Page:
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Finding node with attribute XML::LibXML
2 direct replies — Read more / Contribute
by jjap
on Sep 30, 2014 at 13:42
    Dear Monks,

    I am navigating a nested XML data structure and at some point, I want to retrieve the value of a tag having a specific attribute. I cannot figure out why I am not getting anything from the minimal reproducible below (return 0).

    use strict; use XML::LibXML; my $parser = XML::LibXML->new; my $doc = $parser->parse_file("minimal.xml"); my @vol = $doc->findnodes(q {Volume[@VolumeCategory="L"]}); # also tried various quoting scheme... my $tmp = scalar(@vol); print "Number of entries: $tmp \n"; # 0
    minimal.xml
    <root> <ProductKey>99</ProductKey> <Volume VolumeCategory="L" MeasurementCategory="Real">0.063</Volume> <Volume VolumeCategory="cuft" MeasurementCategory="Real">2.2</Volume> </root>
    Any hints would be greatly appreciated!

    Update: Thanks to both Ikegami and Toolic for great pointers.
    Also did some spelling edit.

pipe list open trouble?
1 direct reply — Read more / Contribute
by dk
on Sep 30, 2014 at 09:01
    Hello all,

    Can anybody explain why I'm seeing the difference in those pieces of code? I thought these should be identical:

    $ perl -e 'open F, @ARGV or die $!' '|-' echo 42 No such file or directory at -e line 1. $ perl -e 'open F, $ARGV[0],$ARGV[1],$ARGV[2] or die $!' '|-' echo 42 42
    Thank you!
timelocal error wired behaviour
3 direct replies — Read more / Contribute
by Anonymous Monk
on Sep 30, 2014 at 02:44
    Hi Monks,

    I am getting a date input from a csv file, which i want to check each date with current date, and if older than 1 month, i can do some operation on it for that entry.

    I am not allowed to install extra libs so, i am not using Date::Calc and have to somehow stick to Time::Local.

    Here is the snippet of my code, and suggest where I am going wrong.

    Code :

    if (my ($inpmm, $inpdd, $inpyyyy) = @date[1] =~ '(\d+)/(\d+)/(\d+)') { { print "@date[1] : Has been split to $certyyyy, $certmm, $certdd"; my @certdate=(0, 1, 1, $certdd, $certmm-1, $certyyyy); print "---@certdate"; # Just to see how it gets formed my $inptime=timelocal_nocheck(@certdate); print "<td>$inptime</td>"; my $timediff=$inptime - $lmtime; print "$timediff"; if ($timediff <= 2628000) { <<Go with Job>> } else { <<Skip Job>> } } else { print "Not in Format" }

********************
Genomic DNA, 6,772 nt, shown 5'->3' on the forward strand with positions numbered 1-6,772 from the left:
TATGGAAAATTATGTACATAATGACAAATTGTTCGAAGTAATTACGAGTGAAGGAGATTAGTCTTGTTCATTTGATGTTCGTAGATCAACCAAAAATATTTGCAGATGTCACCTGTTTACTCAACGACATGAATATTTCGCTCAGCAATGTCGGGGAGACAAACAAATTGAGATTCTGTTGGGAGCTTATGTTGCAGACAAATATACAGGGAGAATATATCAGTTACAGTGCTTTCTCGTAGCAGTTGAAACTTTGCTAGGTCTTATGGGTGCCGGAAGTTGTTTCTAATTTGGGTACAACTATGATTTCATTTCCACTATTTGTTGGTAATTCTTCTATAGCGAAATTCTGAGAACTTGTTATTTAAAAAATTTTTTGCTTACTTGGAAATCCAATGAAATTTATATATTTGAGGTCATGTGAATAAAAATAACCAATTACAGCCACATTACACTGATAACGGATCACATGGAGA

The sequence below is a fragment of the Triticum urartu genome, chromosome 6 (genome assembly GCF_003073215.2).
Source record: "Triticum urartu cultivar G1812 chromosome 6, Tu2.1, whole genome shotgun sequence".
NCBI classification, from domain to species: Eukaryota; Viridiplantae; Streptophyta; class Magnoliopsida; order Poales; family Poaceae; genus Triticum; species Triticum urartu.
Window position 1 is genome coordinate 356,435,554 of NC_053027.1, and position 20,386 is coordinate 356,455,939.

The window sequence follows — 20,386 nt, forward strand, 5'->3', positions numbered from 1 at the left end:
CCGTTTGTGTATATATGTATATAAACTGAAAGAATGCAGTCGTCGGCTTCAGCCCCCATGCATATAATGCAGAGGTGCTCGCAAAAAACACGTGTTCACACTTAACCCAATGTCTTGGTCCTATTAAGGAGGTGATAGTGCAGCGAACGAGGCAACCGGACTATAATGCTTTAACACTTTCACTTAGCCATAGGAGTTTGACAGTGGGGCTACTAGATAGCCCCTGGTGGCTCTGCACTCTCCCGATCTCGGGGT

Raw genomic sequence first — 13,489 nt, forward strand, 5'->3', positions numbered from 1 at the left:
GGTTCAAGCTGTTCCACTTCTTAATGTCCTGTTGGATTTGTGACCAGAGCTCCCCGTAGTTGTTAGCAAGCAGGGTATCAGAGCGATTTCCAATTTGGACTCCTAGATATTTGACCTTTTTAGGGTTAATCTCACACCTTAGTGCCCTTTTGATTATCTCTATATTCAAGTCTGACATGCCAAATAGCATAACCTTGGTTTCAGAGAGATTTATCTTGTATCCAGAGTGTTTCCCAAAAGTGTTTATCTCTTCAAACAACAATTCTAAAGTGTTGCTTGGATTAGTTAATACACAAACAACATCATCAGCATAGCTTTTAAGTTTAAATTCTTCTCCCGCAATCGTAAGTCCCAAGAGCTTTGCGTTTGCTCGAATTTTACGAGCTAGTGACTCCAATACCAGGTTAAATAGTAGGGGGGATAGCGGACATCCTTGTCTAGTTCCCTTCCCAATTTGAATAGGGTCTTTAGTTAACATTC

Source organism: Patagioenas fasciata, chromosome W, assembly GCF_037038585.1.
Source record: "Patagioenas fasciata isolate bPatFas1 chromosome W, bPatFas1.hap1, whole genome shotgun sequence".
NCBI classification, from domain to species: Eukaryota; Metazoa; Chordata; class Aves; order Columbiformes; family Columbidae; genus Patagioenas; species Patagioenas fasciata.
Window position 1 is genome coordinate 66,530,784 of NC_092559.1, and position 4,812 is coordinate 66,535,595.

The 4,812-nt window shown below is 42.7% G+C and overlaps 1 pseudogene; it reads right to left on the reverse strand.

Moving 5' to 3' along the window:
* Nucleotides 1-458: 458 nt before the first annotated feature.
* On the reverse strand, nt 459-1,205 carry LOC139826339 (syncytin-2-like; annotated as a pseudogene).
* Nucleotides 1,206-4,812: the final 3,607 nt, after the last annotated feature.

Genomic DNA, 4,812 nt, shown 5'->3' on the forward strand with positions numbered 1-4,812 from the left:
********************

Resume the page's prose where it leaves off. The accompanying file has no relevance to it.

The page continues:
Output

    08/12/2016 : Has been split to 2016, 08, 12---0 1 1 12 7 2016

    After this, it ubruptly ends, even when i have some 100 odd entries to go.

    Thanks a lot in advance

String::MkPasswd still supported?
5 direct replies — Read more / Contribute
by Skeeve
on Sep 30, 2014 at 01:25

    Recently I needed a function to generate passwords so instead of writing my own I did a CPAN search and found String::MkPasswd.

    Unfortunately the function simply increases the number of lower case letters if you don't give enough minimum characters of each class. Example: If you want at least 2 lower case letters and 2 upper case letters and 8 characters length, you always end up with 2 upper case and 6 lower case letters.

    I think this isn't too good so I created a pull request which will spread the missing 4 characters over all character classes.

    Now I'm wondering whether or not the module is still supported as there seems to be nothing happening.


    s$$([},&%#}/&/]+}%&{})*;#$&&s&&$^X.($'^"%]=\&(|?*{%
    +.+=%;.#_}\&"^"-+%*).}%:##%}={~=~:.")&e&&s""`$''`"e
Hash of subroutines as member of a class
3 direct replies — Read more / Contribute
by Hameed
on Sep 29, 2014 at 21:18
    Hi PerlMonks,

    It maybe a simple thing, but I seem to have hit a brick wall.

    I have a very simple class and in the constructor, I am creating a hash that is holding references to subs which are members of the same class as well.

    see below:
    package EOYStats; use strict; use warnings; use Data::Dumper; sub new { my $class = shift; my $this = bless {}, $class; $this->{ACT} = shift; %{ $this->{ACTIVITIES} } = ( 'Sale' => { 'func' => \&total_sold, 'datefield' => "date_sold", }, 'Purchae' => { 'func' => \&total_bought, 'datefield' => "date_bought", }, ); return $this; } sub get_stats { my $this = shift; my $arg = shift; $this->{ACTIVITIES}->{$this->{ACT}}->{'func'}->($arg); } sub total_sold { my $this = shift; my $arg = shift; $this->dosomething(); } sub total_bought { my $this = shift; my $arg = shift; # Do stuff.... } sub dosomething { my $this = shift; print "This is test...\n"; } return 1;
    Now, when I call total_sold from another method in this class (get_stats in this case), '$this' is undefined in total_sold and '$this->dosomething' returns an error 'Can't call method "dosomething" on an undefined value at EOYStats.pm line 37.'

    There is no real need to have these methods in a hash. I can simply write conditions in the get_stats and call the methods accordingly, but I wanted to try and see if this worked.

    so is it really ridiculously bad idea to do this or is it not possible or simply silly thing to do?

    Sorry if this is too confusing.

open and read file using cgi perl
2 direct replies — Read more / Contribute
by vivek.vivek
on Sep 29, 2014 at 11:29

    Hi, I have 2 files as below

    a.txt: LOCK xxx yyy 123 1.1 fff LOCK nnj hhh 789 2.2 uuu
    b.txt: LOCK xxx yyy 567 1.1 fff LOCK nnj hhh 000 2.2 uuu LOCK YUI hhh 520 2.3 ujk

    I am comparing both files by browsing it through a webpage and parsing the file. I need to compare the lines if only it starts with word LOCK and output the data. The code is doing the comparison, but my problem is that the output is repeated with the count of number of lines in each file.